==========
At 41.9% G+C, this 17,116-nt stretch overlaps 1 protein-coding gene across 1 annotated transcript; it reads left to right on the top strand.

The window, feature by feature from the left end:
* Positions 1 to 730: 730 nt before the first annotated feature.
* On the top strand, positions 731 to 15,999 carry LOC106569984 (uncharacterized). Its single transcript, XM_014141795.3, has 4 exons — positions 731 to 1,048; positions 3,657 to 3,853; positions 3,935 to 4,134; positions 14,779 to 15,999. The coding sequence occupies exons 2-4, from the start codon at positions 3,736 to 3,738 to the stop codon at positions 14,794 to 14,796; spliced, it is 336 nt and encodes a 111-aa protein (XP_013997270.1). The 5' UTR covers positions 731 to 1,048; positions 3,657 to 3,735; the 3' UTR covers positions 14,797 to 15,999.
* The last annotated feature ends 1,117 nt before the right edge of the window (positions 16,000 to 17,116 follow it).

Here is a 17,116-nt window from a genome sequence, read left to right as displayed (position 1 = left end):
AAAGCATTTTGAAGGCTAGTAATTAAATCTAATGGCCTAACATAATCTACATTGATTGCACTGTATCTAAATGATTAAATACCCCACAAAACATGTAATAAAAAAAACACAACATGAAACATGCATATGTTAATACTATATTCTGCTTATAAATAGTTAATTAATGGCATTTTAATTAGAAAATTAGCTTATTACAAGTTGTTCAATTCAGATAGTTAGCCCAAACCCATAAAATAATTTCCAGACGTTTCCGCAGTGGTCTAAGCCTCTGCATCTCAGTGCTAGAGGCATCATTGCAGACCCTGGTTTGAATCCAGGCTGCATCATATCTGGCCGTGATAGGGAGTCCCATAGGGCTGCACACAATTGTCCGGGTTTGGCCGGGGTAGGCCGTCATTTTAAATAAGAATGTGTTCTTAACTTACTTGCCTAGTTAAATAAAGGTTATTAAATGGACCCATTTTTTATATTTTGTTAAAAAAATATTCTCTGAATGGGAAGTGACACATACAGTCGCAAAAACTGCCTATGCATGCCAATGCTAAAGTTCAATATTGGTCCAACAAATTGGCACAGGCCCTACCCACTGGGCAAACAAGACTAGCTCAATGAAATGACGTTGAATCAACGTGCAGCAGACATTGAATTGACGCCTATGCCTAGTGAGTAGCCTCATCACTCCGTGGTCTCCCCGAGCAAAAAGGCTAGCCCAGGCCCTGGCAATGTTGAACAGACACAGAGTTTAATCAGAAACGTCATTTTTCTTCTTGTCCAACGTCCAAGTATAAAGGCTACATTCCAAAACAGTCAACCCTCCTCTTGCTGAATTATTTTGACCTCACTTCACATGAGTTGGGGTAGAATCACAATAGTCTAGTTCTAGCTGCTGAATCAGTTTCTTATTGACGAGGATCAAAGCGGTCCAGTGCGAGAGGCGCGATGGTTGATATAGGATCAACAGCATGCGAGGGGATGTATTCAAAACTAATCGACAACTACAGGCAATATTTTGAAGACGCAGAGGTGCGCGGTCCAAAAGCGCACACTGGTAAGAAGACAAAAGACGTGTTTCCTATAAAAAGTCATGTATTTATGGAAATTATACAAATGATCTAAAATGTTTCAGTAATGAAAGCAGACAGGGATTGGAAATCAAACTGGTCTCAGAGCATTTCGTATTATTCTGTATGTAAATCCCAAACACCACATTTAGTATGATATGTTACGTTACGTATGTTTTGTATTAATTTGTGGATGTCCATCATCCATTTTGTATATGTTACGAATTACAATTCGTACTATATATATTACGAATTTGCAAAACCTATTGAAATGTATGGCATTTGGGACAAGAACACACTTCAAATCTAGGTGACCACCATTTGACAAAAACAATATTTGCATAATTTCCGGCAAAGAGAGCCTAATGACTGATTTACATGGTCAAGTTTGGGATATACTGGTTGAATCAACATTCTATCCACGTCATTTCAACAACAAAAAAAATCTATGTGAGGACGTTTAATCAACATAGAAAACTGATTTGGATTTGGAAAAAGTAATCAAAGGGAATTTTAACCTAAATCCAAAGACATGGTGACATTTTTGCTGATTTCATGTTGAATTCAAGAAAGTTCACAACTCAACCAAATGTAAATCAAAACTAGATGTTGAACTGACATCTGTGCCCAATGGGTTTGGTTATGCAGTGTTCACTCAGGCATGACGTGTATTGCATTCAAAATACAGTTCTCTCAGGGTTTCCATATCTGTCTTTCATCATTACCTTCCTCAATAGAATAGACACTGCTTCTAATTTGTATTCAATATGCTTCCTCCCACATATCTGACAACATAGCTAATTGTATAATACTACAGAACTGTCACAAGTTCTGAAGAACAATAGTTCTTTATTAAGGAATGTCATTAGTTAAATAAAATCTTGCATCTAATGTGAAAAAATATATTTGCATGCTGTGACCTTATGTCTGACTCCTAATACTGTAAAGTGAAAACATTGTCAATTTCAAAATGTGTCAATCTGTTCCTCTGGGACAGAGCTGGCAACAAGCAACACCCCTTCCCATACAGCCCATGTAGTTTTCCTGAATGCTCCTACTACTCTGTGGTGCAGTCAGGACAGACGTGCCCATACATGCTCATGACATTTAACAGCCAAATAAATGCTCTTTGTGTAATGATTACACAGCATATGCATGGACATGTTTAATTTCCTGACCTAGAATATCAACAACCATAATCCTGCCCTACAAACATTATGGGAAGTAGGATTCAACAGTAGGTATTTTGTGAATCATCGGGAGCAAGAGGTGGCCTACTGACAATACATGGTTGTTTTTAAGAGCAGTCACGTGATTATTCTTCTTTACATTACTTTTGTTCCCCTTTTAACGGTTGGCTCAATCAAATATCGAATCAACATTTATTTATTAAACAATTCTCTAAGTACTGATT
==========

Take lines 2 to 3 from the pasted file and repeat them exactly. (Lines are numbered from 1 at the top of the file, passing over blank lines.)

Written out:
The window, feature by feature from the left end:
* Positions 1 to 730: 730 nt before the first annotated feature.